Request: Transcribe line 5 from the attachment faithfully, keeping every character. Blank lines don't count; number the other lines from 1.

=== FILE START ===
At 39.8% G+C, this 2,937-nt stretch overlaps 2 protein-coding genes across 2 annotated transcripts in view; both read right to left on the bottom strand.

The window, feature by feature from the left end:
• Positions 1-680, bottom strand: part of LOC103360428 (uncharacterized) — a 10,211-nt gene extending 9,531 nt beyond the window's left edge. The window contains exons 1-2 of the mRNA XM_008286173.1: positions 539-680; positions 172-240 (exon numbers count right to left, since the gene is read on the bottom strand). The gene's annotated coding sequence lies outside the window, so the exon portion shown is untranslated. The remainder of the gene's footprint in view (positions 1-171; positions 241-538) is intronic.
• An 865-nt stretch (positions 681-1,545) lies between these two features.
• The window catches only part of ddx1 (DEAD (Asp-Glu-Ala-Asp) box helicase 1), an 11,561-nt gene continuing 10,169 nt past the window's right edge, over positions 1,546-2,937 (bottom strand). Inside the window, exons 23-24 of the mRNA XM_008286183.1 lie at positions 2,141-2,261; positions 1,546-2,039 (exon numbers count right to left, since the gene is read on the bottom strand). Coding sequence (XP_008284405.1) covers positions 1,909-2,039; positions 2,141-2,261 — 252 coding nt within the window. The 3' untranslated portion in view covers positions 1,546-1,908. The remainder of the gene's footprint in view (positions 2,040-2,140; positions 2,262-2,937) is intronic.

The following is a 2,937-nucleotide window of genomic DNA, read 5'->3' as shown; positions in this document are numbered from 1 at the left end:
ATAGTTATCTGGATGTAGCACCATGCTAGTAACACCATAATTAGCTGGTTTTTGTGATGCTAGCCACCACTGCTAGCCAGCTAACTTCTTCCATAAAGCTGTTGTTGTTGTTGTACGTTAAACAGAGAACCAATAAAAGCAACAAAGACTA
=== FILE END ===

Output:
• The window catches only part of ddx1 (DEAD (Asp-Glu-Ala-Asp) box helicase 1), an 11,561-nt gene continuing 10,169 nt past the window's right edge, over positions 1,546-2,937 (bottom strand). Inside the window, exons 23-24 of the mRNA XM_008286183.1 lie at positions 2,141-2,261; positions 1,546-2,039 (exon numbers count right to left, since the gene is read on the bottom strand). Coding sequence (XP_008284405.1) covers positions 1,909-2,039; positions 2,141-2,261 — 252 coding nt within the window. The 3' untranslated portion in view covers positions 1,546-1,908. The remainder of the gene's footprint in view (positions 2,040-2,140; positions 2,262-2,937) is intronic.